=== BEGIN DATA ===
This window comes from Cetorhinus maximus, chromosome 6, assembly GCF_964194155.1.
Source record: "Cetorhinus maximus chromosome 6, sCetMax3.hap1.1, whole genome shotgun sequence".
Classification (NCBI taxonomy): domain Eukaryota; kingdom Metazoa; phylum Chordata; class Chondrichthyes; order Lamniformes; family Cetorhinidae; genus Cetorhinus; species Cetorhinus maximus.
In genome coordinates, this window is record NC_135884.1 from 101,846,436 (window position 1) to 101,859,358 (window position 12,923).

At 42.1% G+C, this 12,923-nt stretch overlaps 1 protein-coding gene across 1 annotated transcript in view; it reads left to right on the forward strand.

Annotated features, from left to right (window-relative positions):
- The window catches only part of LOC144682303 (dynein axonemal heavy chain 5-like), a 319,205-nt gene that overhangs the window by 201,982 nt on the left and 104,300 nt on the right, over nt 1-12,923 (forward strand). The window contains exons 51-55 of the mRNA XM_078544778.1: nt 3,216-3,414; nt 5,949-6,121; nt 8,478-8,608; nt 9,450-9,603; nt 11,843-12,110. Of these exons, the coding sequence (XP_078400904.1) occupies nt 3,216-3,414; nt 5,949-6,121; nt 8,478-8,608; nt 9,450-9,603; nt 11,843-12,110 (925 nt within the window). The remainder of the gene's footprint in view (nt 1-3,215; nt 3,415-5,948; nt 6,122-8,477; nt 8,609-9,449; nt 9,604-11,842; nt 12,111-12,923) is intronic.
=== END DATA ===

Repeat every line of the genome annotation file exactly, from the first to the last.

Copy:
This window comes from Cetorhinus maximus, chromosome 6, assembly GCF_964194155.1.
Source record: "Cetorhinus maximus chromosome 6, sCetMax3.hap1.1, whole genome shotgun sequence".
Classification (NCBI taxonomy): domain Eukaryota; kingdom Metazoa; phylum Chordata; class Chondrichthyes; order Lamniformes; family Cetorhinidae; genus Cetorhinus; species Cetorhinus maximus.
In genome coordinates, this window is record NC_135884.1 from 101,846,436 (window position 1) to 101,859,358 (window position 12,923).

At 42.1% G+C, this 12,923-nt stretch overlaps 1 protein-coding gene across 1 annotated transcript in view; it reads left to right on the forward strand.

Annotated features, from left to right (window-relative positions):
- The window catches only part of LOC144682303 (dynein axonemal heavy chain 5-like), a 319,205-nt gene that overhangs the window by 201,982 nt on the left and 104,300 nt on the right, over nt 1-12,923 (forward strand). The window contains exons 51-55 of the mRNA XM_078544778.1: nt 3,216-3,414; nt 5,949-6,121; nt 8,478-8,608; nt 9,450-9,603; nt 11,843-12,110. Of these exons, the coding sequence (XP_078400904.1) occupies nt 3,216-3,414; nt 5,949-6,121; nt 8,478-8,608; nt 9,450-9,603; nt 11,843-12,110 (925 nt within the window). The remainder of the gene's footprint in view (nt 1-3,215; nt 3,415-5,948; nt 6,122-8,477; nt 8,609-9,449; nt 9,604-11,842; nt 12,111-12,923) is intronic.